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Reduction in Deforestation Influencing Atmospheric CO2

Source: Piao, S.; Huang, M.; Liu, Z.; Wang, X.; Ciais, P.; Canadell, J.; Wang, K.; Bastos, A.; Friedlingstein, P.; Houghton, R. A.; Le Quere, C.; Liu, Y.; Myneni, R. B.; Peng, S.; Pongratz, J.; Sitch, S.; Yan, T.; Wang, Y.; Zhu, Z.; Wu, D.; Wang, T. Lower land-use emissions responsible for increased net land carbon sink during the slow warming period. Nature Geoscience, 2018. DOI: 10.1038/s41561-018-0204-7

The plants covering our continents are intimately connected to our role in global warming. The connection is through carbon dioxide – we release it into the atmosphere when we burn fossil fuels, and plants take it in when they photosynthesize. The photosynthesis of all plants on land together takes up roughly one quarter of our carbon dioxide emissions, although the amount it offsets our emissions by varies from year to year. The variation can usually be attributed to changes in how much photosynthesis versus respiration (the release of carbon dioxide back into the atmosphere from non-plant organisms) is happening, but at other times the cause is less clear.

It appears that the amount of carbon dioxide the land is taking up (referred to as the land CO2 sink) has increased since the turn of the century. Though fossil fuel emissions are growing, CO2 accumulation in the atmosphere has leveled (Figure 1). The slowing in the growth of atmospheric CO2 is attributed to the land absorbing more CO2, but what explains this uptick is unclear.


Figure 1. Atmospheric growth rate of CO2 measured in ppm/year, revealing the flattening of the growth rate starting in 2000. Source: NOAA/ESRL via Global Carbon Project.


Some scientists say the increased land CO2 uptake is because the land is respiring less CO2. But others point to an increase in photosynthesis, and thus increased CO2 uptake, as the explanation. In their recent paper, terrestrial scientist Shilong Piao at the Chinese Academy of Sciences and his colleagues focus on another connection between anthropogenic warming and the land: land-use emissions.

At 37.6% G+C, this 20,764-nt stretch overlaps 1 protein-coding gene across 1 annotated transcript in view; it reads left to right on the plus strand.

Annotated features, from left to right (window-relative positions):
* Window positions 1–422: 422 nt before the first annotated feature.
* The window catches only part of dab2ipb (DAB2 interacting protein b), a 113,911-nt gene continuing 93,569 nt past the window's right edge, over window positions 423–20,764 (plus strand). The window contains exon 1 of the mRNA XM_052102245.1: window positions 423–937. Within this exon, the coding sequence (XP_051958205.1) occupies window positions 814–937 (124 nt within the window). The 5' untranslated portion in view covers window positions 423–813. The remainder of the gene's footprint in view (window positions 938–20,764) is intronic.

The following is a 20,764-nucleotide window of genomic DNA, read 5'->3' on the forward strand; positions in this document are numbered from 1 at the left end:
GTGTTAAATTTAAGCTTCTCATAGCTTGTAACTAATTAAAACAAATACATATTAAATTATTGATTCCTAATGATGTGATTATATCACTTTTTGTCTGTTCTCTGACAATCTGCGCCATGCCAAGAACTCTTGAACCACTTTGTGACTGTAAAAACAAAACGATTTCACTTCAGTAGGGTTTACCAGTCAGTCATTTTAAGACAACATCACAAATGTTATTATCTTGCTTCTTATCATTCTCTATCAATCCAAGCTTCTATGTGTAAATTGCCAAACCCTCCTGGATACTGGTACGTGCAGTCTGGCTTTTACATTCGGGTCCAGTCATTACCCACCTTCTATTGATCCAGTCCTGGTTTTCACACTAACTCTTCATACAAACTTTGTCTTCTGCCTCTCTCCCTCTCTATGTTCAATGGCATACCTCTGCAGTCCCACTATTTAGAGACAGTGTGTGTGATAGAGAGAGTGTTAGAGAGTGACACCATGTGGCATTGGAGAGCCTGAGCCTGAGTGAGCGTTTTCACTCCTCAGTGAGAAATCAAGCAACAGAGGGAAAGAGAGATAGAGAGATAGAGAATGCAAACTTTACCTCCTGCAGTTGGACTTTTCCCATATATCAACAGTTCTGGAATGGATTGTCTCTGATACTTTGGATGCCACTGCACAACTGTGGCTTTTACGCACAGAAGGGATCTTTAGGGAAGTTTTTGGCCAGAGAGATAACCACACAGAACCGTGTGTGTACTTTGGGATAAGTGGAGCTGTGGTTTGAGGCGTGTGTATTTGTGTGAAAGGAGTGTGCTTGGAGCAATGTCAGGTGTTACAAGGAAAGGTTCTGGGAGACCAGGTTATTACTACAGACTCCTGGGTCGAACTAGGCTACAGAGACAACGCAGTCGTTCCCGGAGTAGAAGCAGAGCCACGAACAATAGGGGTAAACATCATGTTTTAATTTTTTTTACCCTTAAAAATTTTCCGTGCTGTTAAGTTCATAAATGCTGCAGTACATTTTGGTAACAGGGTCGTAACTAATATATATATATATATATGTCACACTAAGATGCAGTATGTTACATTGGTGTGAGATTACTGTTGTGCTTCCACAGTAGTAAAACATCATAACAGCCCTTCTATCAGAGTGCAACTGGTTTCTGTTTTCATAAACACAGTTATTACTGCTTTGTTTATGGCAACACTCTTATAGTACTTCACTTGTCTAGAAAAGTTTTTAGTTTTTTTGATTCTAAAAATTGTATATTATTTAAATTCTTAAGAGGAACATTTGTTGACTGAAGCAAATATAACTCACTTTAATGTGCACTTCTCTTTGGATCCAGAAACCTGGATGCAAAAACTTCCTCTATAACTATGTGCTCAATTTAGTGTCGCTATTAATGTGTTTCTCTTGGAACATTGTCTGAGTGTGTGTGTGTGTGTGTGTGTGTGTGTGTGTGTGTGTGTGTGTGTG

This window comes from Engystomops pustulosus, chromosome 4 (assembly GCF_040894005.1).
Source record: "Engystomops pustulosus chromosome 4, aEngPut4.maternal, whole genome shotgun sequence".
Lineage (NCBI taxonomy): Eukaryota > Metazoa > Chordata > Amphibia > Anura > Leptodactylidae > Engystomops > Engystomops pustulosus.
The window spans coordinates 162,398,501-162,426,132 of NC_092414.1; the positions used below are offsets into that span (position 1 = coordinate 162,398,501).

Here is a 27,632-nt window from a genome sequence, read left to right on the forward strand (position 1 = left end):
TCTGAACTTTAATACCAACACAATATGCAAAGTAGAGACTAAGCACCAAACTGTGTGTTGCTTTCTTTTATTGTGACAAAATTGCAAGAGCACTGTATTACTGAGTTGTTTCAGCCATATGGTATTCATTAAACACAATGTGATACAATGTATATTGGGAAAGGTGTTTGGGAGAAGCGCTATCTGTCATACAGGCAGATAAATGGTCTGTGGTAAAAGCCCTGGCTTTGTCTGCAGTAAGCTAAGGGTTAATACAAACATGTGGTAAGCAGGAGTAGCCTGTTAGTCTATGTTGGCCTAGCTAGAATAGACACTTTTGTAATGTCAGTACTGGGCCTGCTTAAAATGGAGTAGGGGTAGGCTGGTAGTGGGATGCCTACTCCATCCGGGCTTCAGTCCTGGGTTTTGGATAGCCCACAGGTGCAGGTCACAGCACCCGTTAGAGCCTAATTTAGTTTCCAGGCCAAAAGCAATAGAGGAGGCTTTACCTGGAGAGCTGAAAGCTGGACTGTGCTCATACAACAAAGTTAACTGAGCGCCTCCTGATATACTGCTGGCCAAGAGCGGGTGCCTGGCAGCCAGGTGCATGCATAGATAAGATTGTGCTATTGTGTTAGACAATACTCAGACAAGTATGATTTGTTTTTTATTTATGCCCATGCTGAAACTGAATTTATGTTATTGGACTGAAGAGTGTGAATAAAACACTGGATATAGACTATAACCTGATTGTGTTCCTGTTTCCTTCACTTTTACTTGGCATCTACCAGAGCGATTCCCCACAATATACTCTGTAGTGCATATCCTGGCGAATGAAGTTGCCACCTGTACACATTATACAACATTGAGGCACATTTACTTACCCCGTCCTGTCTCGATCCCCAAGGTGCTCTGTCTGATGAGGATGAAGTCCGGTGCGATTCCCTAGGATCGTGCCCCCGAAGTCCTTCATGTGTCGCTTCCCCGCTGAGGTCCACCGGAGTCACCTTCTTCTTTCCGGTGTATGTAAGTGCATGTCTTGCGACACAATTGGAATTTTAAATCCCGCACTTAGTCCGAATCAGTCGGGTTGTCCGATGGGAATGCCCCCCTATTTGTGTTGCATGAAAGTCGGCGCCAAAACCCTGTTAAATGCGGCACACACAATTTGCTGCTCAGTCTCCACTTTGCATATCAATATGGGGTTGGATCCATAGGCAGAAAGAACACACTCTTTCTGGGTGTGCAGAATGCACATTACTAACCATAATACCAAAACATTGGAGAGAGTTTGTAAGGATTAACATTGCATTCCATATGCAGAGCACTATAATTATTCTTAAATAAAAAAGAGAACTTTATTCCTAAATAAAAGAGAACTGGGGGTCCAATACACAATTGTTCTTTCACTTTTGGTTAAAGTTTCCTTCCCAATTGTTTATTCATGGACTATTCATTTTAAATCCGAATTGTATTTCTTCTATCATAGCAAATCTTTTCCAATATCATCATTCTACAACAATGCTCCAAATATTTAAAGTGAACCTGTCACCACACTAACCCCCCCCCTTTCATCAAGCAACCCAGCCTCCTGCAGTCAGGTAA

Land-use emission is the release of carbon dioxide into the atmosphere when humans convert one type of land into another. Examples include turning grasslands into pastures and clearing away forests for timber and settlement space (Figure 2). Land-use emissions constitute a significant portion of our annual carbon dioxide emissions, ranging from 10-25% of our total emissions annually.


Figure 2. A jungle burned for agriculture in Lacanja, Chiapas. Source: Jami Dwyer via Wikimedia Commons.


Comparing recent trends in land-use emissions and the strength of the land CO2 sink, Piao and his colleagues noticed that the increased land uptake of CO2 coincided with a decline in deforestation (Figure 3). Deforestation impacts the land CO2 sink in two ways: by reducing the number of plants that can draw down CO2, and by increasing the amount of CO2 added to the air when the fallen trees rot and burn. According to data from the Forest Resources Assessment by the Food and Agriculture Association, total annual deforestation declined between the 1990’s and 2000’s. This decreased deforestation also lead to a drop in the annual CO2 emissions coming from land-use change. Using recent estimates of land-use emissions and the land carbon sink, the researchers found that the decrease in land-use emissions could account for 73% of the increase in the land CO2 sink.


Figure 3. Rate of land-use change emissions (ELUC) between 1980-1998 (red), 1998-2012 (blue), and the change between the two (yellow) around the world. Source: Piao et al. (2018)


Although the connection is promising, land-use emissions estimates are uncertain because these emissions can’t be directly observed. These estimates are sewn together from values reported from countries around the world about changed croplands, pastures and forests, and these reports are not always reliable. To confirm that the link between land use and the land CO2 sink wasn’t an artifact of the land use emissions dataset they chose, the researchers performed the same analysis with other estimates of land-use emissions.

While a second land-use emissions dataset supported the connection between the land sink intensification and decrease in land-use emissions, analysis of the third dataset proved inconclusive. The third dataset showed no trend in deforestation rates, but it also made different assumptions about emissions than the other two land use records. The third dataset, coming from a paper by scientists Eberhard Hansis and his colleagues, doesn’t directly include the reported values for changes in forests; instead, changes in forests are inferred from other reported values, including changes in agricultural areas. We need to reduce the uncertainty in these estimates to understand what’s controlling the land CO­2 sink. Despite the uncertainty, the other datasets’ evidence of the connection between deforestation and the land CO2 sink added a new piece of information to the question about why the land CO2 sink has been changing.



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